published: 12.06.2012, 17:28 | updated: 12.06.2012 17:29:37
Prague - The Czech Chamber of Deputies today passed the plan of military's foreign missions for next two years in which Afghanistan remains the priority, though Czech presence there will be gradually reduced.
Czech units in Afghanistan will focus on the training of local soldiers and police and their combat activities will be lowered, Foreign Minister Alexandr Vondra said.
Under the government plan, up to 539 Czech soldiers are to be deployed in Afghanistan in 2013. In 2014 the figure is to be lowered to a maximum of 340.
Vondra said at the end of 2014 and beginning of 2015, there would be only 150 soldiers there. Some 20 special forces members will protect the Czech diplomatic office in Kabul.
"We emphasise the continuity of our presence," Vondra said, adding that he had discussed the plan of the missions with the opposition.
Opposition Social Democrat shadow defence minister Jan Hamacek said the government had embarked on the path of rationalising the soldiers's participation in missions, although Social Democrats could imagine a faster pullout from Afghanistan.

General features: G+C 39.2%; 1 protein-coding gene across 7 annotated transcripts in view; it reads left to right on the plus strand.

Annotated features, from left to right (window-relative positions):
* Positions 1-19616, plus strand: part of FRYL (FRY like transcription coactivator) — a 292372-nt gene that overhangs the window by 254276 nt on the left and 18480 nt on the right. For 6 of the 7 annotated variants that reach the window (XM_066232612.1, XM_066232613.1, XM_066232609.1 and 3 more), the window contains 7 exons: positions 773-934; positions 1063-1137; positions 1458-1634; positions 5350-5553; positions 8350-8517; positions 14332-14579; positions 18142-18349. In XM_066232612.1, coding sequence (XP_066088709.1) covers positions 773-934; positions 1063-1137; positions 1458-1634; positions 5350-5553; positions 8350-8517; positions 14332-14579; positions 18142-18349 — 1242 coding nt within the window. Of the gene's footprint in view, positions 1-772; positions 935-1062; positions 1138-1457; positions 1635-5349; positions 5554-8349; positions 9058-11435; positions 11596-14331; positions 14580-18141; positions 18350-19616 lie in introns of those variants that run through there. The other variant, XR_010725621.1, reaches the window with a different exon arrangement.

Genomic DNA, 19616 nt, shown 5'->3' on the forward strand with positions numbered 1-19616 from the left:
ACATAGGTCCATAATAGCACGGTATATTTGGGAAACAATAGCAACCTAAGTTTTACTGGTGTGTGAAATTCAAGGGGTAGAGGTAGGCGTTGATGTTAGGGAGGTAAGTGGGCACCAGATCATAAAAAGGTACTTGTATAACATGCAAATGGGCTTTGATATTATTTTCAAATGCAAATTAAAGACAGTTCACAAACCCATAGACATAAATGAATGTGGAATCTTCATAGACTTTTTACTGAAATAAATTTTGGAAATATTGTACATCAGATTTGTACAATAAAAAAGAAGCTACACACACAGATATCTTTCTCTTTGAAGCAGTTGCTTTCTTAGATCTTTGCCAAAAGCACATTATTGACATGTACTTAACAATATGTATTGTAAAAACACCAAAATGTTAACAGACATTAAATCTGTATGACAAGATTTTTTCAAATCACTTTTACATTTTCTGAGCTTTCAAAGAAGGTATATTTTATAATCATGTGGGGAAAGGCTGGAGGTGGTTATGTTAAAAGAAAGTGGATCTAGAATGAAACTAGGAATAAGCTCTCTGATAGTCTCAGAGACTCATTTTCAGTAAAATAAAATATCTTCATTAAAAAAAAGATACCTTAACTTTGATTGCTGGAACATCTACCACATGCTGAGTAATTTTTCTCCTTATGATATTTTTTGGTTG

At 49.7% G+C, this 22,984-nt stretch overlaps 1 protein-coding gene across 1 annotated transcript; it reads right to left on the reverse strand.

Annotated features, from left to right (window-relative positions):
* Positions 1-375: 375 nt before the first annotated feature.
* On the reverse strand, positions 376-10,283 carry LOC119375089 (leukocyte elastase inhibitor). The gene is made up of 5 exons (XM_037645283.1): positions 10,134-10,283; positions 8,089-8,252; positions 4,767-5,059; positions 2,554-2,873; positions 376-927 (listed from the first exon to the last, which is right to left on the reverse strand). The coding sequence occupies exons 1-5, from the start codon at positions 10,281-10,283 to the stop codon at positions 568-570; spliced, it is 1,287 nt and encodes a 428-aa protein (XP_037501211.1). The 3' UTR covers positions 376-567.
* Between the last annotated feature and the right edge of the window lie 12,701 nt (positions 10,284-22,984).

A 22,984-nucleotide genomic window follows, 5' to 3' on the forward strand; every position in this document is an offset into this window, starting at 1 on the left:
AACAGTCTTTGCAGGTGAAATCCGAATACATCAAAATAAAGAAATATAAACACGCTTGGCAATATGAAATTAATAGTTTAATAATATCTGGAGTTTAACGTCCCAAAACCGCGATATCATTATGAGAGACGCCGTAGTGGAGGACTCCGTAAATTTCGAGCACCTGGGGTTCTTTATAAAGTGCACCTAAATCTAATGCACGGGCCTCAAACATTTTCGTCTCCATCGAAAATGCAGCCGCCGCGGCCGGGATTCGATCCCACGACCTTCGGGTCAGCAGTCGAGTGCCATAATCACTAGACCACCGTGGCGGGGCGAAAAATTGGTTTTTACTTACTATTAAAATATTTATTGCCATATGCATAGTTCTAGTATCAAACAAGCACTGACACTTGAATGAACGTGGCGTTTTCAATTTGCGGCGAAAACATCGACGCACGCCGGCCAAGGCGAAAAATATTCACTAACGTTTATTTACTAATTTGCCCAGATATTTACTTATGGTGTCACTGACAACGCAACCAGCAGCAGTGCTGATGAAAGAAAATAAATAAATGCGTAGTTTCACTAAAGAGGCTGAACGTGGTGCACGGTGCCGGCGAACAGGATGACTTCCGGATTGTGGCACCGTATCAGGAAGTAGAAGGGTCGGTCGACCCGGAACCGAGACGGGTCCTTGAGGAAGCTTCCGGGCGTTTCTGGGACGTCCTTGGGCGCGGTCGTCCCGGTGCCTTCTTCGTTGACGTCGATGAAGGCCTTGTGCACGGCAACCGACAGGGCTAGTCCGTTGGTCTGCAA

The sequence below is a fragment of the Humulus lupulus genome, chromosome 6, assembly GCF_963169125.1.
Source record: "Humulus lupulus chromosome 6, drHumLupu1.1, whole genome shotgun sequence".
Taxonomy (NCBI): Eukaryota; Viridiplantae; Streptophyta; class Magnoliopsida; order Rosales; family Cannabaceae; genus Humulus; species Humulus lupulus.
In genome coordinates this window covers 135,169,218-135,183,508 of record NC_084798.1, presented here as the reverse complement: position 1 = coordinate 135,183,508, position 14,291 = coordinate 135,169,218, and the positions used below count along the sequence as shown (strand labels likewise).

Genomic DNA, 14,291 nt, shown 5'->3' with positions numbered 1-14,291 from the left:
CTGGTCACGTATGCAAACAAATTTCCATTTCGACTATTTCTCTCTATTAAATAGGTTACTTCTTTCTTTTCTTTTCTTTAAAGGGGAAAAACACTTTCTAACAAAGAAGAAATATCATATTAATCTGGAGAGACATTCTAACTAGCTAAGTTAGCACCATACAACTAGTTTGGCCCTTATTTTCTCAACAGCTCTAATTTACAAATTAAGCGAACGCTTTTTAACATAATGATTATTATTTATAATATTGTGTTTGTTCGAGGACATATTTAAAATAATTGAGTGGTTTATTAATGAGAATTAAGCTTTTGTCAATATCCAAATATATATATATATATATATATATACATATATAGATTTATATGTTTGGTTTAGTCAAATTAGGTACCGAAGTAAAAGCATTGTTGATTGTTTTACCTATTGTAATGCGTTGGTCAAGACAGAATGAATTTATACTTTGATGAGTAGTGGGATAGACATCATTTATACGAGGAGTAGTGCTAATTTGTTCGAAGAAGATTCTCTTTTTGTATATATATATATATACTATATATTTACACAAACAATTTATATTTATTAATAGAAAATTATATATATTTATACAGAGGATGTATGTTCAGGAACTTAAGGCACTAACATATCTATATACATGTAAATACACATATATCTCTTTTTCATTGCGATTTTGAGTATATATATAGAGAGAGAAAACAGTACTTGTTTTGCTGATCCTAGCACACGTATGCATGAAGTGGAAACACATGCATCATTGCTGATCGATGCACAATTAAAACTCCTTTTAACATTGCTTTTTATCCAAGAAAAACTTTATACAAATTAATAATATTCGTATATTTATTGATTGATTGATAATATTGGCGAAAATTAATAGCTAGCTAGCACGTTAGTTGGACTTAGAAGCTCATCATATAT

Communist Chamber of Deputies member Alexander Cerny spoke about a military adventure in connection with Afghanistan.
The reduction of combat effort within the ISAF operation is in keeping with the NATO general strategy that wants to pass responsibility for Afghanistan's security to the local population.
NATO countries are not fully leaving the country as they want to train the military and police for some time there.
A maximum of ten soldiers will be in the KFOR mission in Kosovo and a maximum of three in Bosnia and Herzegovina in the next two years.
Three military officers are to be still in the command of the EU anti-pirate operation Atalanta in Britain.
The Czech military will send up to 40 soldiers to NATO and EU command structures anywhere in the world.
The plan also reckons with the deployment of 50 people and four Jas-39 Gripen aircraft in the aerial protection of Iceland for five weeks in 2014.
Some 1.6 billion crowns are to be spent on foreign missions next year and 1.3 billion in 2014.
The Senate, dominated by the Social Democrats, is likely to approve the missions as well. Its defence committee recommended this unanimously today.
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